Monument Valley: In Which JJ Enjoys a Unique Experience

When I learned yesterday that Monument Valley had finally been released on Android, I switched on my Nexus 7 and bought it immediately. It's a game that was able to capture my imagination through its gorgeous aesthetic alone, and had me considering buying an iPad to experience it, along with a handful of other games exclusive to Apple's ecosystem, of course.

The gorgeous aesthetic didn't disappoint. The Escher-esque worlds are vibrant and beautiful. I couldn't help but imagine how the imagery might shine through on a retina iPad's display, but even at 1280x800, this game is an absolute pleasure to look at. There is even built-in screenshot functionality that makes it easy to capture images of the game's worlds at any point.

Playing the game is simple, and consists of tapping a space to move the protagonist, Ida, as well as manipulating the world to create perspectives that line up paths for her to continue. The concept is very similar to Echochrome, though a bit more casual. I enjoyed the difficulty (or lack thereof) and pacing of Monument Valley; it's tough to get too stuck.

One of many gorgeous levels
One of many gorgeous levels

The story is a bit esoteric, but I can appreciate that. It's told through level introductions and a few short sections of dialog. Other than that, it's the actions of Ida that you'll have to interpret as you will. Ida finds a yellow totem friend who helps her to navigate the worlds, and her goal seems to be to deliver a particular geometric shape to a point in these worlds before moving on to the next. You're told that the geometry of the worlds you're traversing is sacred, and also that something has been stolen. Perhaps Ida is returning the stolen parts of the world? It's something I feel like I'll have a better grasp on if I were to play through the game a second time knowing what I do now, and filling in the blanks.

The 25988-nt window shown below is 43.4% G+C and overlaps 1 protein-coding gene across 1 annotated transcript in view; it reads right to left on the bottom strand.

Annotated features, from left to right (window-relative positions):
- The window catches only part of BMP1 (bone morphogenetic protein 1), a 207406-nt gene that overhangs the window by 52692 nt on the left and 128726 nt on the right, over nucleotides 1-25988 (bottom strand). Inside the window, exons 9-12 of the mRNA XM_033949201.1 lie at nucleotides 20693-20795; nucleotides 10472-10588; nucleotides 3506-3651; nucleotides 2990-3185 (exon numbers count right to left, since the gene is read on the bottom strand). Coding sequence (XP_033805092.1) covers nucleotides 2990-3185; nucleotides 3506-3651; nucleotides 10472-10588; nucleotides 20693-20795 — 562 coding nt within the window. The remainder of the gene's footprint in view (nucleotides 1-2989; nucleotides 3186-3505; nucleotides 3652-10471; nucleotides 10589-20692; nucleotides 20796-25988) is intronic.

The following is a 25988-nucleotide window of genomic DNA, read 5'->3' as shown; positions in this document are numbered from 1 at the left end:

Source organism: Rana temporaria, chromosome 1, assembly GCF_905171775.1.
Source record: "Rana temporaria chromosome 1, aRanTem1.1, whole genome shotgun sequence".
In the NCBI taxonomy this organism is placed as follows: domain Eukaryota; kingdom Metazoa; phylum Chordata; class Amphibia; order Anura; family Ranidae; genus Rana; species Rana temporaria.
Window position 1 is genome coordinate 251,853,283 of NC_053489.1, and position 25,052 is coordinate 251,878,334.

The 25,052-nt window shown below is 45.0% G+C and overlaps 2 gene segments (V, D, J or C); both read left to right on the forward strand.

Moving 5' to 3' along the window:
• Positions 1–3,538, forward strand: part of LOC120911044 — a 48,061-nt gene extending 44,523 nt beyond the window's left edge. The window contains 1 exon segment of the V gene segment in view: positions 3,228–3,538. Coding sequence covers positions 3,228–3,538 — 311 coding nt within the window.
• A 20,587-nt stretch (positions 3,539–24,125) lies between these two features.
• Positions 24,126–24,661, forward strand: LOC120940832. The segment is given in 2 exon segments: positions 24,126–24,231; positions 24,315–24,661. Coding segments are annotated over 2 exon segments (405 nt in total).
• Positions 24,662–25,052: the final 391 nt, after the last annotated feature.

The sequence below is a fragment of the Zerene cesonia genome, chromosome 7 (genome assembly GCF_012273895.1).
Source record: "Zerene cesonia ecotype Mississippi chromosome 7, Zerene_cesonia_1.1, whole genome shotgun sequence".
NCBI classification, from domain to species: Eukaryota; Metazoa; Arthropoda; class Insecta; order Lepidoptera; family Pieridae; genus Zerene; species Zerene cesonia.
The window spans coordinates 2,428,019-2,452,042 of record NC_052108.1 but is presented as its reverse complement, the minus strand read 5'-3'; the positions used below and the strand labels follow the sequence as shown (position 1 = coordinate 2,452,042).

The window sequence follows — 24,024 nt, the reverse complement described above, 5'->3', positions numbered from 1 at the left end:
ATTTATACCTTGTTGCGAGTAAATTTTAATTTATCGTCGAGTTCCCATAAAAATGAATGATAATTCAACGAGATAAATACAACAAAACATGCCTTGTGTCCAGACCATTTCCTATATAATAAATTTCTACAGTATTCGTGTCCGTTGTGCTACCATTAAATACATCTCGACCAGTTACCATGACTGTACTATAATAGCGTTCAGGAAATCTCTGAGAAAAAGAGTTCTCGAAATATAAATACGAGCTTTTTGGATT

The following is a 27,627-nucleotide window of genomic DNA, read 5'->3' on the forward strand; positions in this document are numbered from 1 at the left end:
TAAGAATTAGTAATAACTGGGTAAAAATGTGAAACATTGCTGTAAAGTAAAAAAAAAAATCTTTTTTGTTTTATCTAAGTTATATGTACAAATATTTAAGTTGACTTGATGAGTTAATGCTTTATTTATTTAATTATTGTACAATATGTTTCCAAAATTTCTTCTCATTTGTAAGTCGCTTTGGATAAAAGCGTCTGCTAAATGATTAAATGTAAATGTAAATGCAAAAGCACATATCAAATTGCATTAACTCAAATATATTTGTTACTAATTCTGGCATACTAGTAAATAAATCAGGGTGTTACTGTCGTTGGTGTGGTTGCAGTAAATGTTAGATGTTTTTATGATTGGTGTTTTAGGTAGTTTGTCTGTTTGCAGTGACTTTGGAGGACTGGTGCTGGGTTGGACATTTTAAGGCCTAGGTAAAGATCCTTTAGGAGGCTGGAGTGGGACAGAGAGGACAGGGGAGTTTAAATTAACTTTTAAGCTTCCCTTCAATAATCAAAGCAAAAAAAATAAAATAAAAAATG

Replaying the game isn't so much of an issue, either, as it took me only about an hour the first time. Length of games, or the value of a game, has always been a fairly contentious issue. I fall on the side of hour counts not meaning much. It should be enjoyment rather than time that's weighed against cost. Monument Valley is $4 on the Google Play Store right now. For an hour long game, some people may say that's about right; others will undoubtedly say it's way too much. To me, I enjoyed that hour quite a bit. I appreciated the sense of wonder the developer, Ustwo, was able to encapsulate into that time span. For me, that's more than enough to warrant $4.

Monument Valley is a small yet artistically brilliant game with subtly captivating bits of storytelling. If it sounds at all interesting to you, I'd recommend you give it a try. Games like this seem to be where my interests lie these days. Kentucky Route Zero is another game in a similar vein, which I enjoy quite a bit. With the third episode of KRZ finally having been released a bit ago, I'll be playing through that in the near future. I may even write about it!